The shoots of downland flowers to come include the aromatic foliage of marjoram, and the leaves of hedge bedstraw, lady's bedstraw, St John's wort and wood sage, but none of these flower before June. Wild thyme may just be starting to flower at the very end of the month, however.

You will probably only notice the leaves of dwarf thistle when you sit on them, though the plants of creeping thistle are growing up as the month goes on. Very occasionally at the very end of month you may see marsh, welted, musk or slender thistle in flower, the latter usually near the sea.

Downland is also known for orchids but June is the best month for them. You may just see early purple orchids on grassy slopes early in May, however, and a little later common twayblade (though with its green flowers it is very inconspicuous) and man orchid.

In a few selected sites - such as Samphire Hoe near Dover and Castle Hill near Lewes - the rare early spider orchid flowers in the first half of May. At the very end of the month there can be the occasional bee orchid, as well as common spotted or fragrant orchids starting.

By the sea

May is a wonderful month for cliff top flowers, and in Devon and Cornwall the more exposed cliff tops are absolutely covered in pink thrift, white sea campion and yellow kidney vetch. You can sometimes see these on wilder spots in the south east too: thrift can be found on the cliff tops of the south coast of the Isle of Wight, on Seaford Head, a few spots on the cliffs near Hastings, and above Freshwater Bay on the Isle of Wight: also on the shingle beach at Shoreham-by-Sea.

Kidney vetch grows on the cliffs of Folkestone Warren, on South Foreland near St Margaret's Bay, on the cliffs near Kingsdown, and on the slopes above Compton Bay on the Isle Wight. Sea campion is sadly much rarer in the south east, but can be seen in small quantities on the beach at Shoreham-by-Sea.

More common in our area are alexanders, a greeny yellow-flowered umbellifer (ie, with flowers like cow parsley) which is found mainly on clifftops and verges in coastal areas, though sometimes also further inland. It was apparently brought over by the Romans as a pot herb, the fact that it produces abundant foliage over the winter being what recommended it to them. It is in full flower early in the month, usually fading in the second or third week, leaving a mass of green seeds which turn black later in the summer. The cliffs above Folkestone Warren are a particularly good place to see it.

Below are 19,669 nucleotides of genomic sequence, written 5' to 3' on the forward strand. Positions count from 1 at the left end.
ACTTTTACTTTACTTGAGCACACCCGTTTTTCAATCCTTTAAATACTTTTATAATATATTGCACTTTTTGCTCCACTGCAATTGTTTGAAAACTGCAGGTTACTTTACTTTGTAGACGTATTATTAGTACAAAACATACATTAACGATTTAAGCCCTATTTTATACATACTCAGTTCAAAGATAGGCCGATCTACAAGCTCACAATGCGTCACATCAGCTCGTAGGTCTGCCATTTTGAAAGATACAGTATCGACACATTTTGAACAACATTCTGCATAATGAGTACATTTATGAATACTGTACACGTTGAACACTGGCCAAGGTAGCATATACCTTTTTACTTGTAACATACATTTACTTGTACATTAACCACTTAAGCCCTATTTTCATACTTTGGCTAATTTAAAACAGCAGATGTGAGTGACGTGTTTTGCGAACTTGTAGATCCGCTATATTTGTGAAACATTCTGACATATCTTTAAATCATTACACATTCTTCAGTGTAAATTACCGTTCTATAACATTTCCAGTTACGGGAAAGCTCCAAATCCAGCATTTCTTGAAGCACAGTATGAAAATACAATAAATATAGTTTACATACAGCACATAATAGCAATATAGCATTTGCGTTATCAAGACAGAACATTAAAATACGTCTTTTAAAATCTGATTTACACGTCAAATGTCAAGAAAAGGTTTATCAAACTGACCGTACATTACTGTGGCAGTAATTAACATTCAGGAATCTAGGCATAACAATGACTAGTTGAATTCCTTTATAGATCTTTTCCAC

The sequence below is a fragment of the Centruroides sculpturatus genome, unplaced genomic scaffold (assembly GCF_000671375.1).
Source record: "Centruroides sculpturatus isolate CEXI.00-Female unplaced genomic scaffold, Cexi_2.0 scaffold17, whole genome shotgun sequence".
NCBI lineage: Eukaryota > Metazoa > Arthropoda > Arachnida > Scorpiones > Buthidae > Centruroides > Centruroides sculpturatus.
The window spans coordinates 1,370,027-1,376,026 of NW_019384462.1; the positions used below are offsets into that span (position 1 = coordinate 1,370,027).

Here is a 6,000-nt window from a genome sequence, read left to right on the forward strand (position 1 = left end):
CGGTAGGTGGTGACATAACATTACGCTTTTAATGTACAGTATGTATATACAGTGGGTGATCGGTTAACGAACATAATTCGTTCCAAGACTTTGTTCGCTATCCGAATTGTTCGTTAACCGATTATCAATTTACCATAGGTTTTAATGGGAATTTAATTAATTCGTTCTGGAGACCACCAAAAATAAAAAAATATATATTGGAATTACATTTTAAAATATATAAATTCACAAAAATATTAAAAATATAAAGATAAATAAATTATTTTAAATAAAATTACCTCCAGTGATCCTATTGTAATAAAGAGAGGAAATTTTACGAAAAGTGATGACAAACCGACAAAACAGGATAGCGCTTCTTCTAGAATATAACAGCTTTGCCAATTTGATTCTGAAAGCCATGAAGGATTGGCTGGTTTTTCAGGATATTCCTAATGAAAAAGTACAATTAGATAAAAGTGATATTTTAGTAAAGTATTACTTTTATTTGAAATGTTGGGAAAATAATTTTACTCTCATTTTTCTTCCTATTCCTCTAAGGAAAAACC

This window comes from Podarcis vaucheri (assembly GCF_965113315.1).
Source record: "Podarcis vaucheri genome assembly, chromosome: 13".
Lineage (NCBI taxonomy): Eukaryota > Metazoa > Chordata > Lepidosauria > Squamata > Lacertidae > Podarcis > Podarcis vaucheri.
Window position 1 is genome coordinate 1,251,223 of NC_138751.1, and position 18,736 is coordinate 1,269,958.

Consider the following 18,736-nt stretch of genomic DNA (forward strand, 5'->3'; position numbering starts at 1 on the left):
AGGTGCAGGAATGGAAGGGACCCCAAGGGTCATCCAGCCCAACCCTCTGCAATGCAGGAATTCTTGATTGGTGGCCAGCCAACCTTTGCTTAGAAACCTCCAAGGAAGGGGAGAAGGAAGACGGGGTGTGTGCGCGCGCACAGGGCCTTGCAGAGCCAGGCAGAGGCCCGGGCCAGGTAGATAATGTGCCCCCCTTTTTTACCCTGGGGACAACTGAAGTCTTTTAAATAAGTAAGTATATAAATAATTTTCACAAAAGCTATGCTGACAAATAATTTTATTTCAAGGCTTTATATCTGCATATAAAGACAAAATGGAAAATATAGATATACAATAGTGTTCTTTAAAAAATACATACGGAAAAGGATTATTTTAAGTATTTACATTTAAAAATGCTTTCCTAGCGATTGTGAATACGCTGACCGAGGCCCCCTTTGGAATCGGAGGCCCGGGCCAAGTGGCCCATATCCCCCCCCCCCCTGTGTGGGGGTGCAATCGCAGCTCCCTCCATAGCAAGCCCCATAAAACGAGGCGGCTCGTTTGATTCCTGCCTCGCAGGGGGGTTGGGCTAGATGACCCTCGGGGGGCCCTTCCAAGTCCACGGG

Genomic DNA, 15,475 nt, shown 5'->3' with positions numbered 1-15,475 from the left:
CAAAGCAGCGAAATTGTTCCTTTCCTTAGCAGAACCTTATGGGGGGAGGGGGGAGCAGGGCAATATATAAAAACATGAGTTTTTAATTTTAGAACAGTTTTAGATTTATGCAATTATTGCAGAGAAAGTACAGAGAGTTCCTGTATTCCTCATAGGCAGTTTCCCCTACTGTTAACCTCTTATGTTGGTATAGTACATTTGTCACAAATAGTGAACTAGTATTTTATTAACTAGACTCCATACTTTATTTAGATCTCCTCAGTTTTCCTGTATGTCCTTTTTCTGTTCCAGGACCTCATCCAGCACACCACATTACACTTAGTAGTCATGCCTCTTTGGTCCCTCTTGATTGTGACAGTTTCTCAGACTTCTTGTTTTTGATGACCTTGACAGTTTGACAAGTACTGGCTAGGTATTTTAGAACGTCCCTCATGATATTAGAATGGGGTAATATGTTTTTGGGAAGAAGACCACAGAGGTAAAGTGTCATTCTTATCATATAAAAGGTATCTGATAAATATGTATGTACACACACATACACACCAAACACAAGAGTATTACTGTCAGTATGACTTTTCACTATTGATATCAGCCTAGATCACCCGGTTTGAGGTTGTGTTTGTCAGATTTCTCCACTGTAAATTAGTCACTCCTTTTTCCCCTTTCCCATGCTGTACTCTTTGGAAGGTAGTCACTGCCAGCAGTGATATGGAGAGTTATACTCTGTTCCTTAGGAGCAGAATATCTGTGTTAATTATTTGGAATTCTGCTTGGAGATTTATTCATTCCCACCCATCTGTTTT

Also on the sea cliffs near Dover and Folkestone you can see wild cabbage, another Roman import, with its yellow flowers and rubbery cabbage-like leaves, while black mustard and the very similar-looking bastard cabbage flower in the same place and in other coastal locations. Sea radish is another plant of this type that is sometimes found (for example on the seaward slopes of Beachy Head).

The most interesting coastal habitat this month, however, is shingle beaches. One of the first plants to flower there, around the second week of May, is sea kale, which produces masses of white blooms (Cuckmere Haven, Shoreham beach, and the coastal shingle between Seaford and Newhaven are good places to see this), usually fading by the end of the month.

By that time red valerian is in full bloom, a rubbery plant with large flower heads which was brought to this country from the Mediterranean in Tudor times. It grows improbably out of cracks in garden walls, but also is very fond of coastal locations of all kinds. By the end of the month it is flowering widely all around the coast of the south east, and in great profusion on Deal, Walmer, Kingsdown and Shoreham beaches.

You can see white valerian too - not really a different species but just a white-flowered variant. Also later in the month viper's bugloss starts to put up its blue flower spikes, both on shingle and on downland by the sea.

Close inspection of undisturbed shingle (try the landside of the shingle bar at Cuckmere Haven or the seaward edge of Walmer Beach) can also reveal the leaves of coastal specialists such as sea pea, sea mayweed, various stonecrops (which can be brown or green depending on how much moisture they have had).